Russian Scientist Photographs the Soul Leaving the Body, With a Special Camera Does the soul exists? According to Dr. Konstantin G. Korotkov, a Russian scientist, the soul does exist and he has evidence showing that there is something beyond death. You can read more about his discoveries at Korotkov.org. The idea that there is a soul has been part of the human culture for millennia. I believe one day someone will invent a technology that can prove the existence of the soul. “The amazing moment of a soul separating from the body has reportedly been captured by a Russian researcher.The Russian scientist claims to have achieved the impossible by photographing a soul that leaves the body of a dying person. The following short video does a great job of trying to convince you that the soul is real. However, I do sense that this video contains some misleading information about the soul. By PL Chang, Energy Fanatics;
What Happened When I Allowed Myself To Be Vulnerable In Public When I was asked to present a TEDx Talk, my immediate reaction was pure terror. I had been inspired by many TEDx and TED Talks. I knew they were well organized and often distilled many important ideas into one overarching message. I thought about how vulnerable I’d be up on that stage, trying to share my life lessons and my most heartfelt messages within a 15-minute time limit. Sure, I’m outspoken about what I’ve learned from and what I’ve overcome. I’ve written memoir. But how was I going to effectively do that in just a short little talk? “I can’t do it," I said. But even as I said this (both aloud and repeatedly to myself), I knew this was a fear worth facing. I found some excellent reasons to say no. Yet I kept circling back to this nagging feeling, this singular truth I’ve consistently tried to honor: Being frightened of doing something is not a good enough reason not to. My friends and family kept telling me that I would be great. What did I want to convey?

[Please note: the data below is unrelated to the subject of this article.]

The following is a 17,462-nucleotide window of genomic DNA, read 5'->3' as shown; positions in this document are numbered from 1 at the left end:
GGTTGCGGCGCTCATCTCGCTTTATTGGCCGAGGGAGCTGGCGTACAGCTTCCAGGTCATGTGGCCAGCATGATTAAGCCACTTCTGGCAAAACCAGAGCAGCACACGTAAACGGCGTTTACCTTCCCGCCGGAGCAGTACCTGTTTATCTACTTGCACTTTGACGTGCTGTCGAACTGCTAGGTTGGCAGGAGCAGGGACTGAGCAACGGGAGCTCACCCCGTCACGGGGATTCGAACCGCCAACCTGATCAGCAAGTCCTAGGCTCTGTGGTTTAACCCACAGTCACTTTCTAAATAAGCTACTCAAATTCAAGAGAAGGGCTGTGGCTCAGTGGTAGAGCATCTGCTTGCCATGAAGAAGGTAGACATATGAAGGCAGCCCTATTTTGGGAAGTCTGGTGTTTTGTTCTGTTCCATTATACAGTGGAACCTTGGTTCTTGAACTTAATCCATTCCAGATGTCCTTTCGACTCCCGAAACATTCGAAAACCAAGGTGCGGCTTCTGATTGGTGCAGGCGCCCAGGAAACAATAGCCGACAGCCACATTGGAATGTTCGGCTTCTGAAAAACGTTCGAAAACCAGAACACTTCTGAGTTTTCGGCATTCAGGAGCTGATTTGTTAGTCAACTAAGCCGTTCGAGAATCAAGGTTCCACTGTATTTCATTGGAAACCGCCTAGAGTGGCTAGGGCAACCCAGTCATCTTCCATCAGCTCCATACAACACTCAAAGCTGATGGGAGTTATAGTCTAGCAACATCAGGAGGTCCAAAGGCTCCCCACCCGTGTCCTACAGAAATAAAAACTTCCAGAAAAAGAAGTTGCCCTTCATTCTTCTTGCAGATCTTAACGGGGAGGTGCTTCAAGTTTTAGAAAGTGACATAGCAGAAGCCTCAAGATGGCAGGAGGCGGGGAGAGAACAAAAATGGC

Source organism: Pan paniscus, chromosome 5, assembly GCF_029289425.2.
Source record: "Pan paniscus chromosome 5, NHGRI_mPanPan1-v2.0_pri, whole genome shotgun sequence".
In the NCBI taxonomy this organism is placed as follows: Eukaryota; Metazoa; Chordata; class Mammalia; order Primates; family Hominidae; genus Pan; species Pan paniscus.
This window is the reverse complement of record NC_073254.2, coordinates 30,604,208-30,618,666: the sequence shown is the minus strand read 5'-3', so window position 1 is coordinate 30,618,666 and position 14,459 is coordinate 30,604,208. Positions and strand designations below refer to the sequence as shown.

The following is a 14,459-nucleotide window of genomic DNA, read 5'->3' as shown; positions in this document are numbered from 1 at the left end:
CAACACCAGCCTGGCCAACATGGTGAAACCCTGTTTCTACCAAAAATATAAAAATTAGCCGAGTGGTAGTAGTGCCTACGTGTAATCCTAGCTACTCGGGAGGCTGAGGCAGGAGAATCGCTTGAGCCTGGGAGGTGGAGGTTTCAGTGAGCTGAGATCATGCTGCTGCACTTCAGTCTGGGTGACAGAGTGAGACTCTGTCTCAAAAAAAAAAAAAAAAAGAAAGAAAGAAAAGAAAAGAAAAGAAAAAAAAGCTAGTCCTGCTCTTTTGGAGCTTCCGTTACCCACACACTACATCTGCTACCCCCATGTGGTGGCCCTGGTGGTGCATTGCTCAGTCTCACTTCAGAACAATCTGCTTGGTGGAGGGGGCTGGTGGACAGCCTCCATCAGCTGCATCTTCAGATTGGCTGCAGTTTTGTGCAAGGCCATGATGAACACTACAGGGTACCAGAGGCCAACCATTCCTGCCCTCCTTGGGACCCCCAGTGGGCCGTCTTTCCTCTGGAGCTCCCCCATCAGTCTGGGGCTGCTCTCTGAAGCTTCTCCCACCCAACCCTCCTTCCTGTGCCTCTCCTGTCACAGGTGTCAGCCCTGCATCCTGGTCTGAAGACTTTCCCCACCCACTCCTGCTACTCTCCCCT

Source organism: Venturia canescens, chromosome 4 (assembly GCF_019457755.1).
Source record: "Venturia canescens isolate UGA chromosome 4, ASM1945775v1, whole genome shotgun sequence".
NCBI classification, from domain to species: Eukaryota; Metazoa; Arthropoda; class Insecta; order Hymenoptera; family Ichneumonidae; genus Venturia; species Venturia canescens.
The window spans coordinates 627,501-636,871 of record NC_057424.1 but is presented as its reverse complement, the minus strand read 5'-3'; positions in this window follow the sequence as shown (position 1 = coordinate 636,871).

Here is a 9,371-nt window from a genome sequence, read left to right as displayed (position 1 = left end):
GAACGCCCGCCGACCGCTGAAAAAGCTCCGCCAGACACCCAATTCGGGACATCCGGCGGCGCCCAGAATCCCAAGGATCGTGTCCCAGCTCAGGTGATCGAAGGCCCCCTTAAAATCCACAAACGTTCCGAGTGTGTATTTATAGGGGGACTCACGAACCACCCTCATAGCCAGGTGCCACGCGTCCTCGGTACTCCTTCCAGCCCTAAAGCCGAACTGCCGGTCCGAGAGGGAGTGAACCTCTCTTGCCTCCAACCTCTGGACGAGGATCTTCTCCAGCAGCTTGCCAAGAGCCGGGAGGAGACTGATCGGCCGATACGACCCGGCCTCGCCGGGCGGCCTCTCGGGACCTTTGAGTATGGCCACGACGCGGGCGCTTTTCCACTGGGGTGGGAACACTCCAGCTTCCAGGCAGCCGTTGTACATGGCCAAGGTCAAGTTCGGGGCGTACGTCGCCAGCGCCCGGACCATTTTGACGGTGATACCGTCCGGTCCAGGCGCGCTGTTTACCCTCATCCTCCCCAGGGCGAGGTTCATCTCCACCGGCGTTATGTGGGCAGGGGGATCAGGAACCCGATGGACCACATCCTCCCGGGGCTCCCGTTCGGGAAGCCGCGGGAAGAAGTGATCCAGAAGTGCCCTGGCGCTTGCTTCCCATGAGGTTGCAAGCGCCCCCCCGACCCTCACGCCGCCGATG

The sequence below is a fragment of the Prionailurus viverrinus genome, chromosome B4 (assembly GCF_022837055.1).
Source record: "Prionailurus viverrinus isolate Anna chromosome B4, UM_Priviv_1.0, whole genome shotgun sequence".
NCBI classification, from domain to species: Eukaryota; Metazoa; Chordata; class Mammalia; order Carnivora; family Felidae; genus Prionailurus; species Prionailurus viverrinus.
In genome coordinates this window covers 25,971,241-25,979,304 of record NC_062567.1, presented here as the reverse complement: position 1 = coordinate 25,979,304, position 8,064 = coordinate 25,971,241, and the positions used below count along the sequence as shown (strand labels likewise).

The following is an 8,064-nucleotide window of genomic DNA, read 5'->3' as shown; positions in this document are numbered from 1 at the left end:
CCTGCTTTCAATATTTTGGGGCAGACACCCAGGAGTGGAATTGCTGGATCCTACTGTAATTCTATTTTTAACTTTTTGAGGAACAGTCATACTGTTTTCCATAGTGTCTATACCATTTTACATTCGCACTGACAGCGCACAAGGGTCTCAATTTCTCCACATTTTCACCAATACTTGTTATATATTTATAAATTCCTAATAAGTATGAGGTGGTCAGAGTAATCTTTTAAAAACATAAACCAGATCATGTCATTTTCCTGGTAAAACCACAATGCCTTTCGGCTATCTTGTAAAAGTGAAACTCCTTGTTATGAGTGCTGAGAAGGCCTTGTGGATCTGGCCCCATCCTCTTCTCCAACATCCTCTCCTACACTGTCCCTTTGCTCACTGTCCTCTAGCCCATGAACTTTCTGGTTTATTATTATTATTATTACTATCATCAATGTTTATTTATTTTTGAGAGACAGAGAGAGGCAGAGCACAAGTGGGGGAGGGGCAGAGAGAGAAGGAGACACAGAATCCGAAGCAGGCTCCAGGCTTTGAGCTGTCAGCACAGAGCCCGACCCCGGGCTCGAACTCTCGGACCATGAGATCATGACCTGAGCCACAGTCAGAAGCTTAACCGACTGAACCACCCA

The policy world and academia offer widely different opportunities for early career researchers. The research career offers a variety of opportunities across sectors. Rachel Glennerster weighs up the differences between the policy world and academia for early career researchers looking at their options. Whilst both may be intellectually challenging environments, the reward structures, collaborative potential and research scope are substantially different and personal preferences of these variations may play a big role in deciding which one would be preferable. As someone who worked as a policy economist for many years (at the UK Treasury and the IMF) before going into research, I am often asked for advice from those trying to decide whether to go into a career in policy or academia. Credit: IMF (public domain) I should stress that I am not talking about doing a research job at a policy institution (like being in the research department at the World Bank or a federal reserve bank). The questions that are worked on and the reward structure are also very different in each field.
Looking At Tears Under A Microscope Reveals A Shocking Fact. Share on Facebook One day Rose-Lynn Fisher wondered if her tears of grief would look different from her tears of joy, so she began to explore them up close under a microscope. She studied 100 different tears and found that basal tears (the ones that our body produces to lubricate our eyes) are drastically different from the tears that happen when we are chopping onions. The tears that come about from hard laughter aren’t even close to the tears of sorrow. Like a drop of ocean water each tiny tear drop carries a microcosm of human experience. Tears from laughing until crying Rose-Lynn Fisher Tears of change Tears of grief Tears from onions Joseph Stromberg of the Smithsonian’s Collage of Arts and Sciences explained that there are three major types of tears: basal, reflex, and psychic (triggered by emotions). Basal tears Tears of timeless reunion Tears of ending and beginning Tears of momentum, redirected Tears of release Tears of possibility and hope Tears of elation at a liminal moment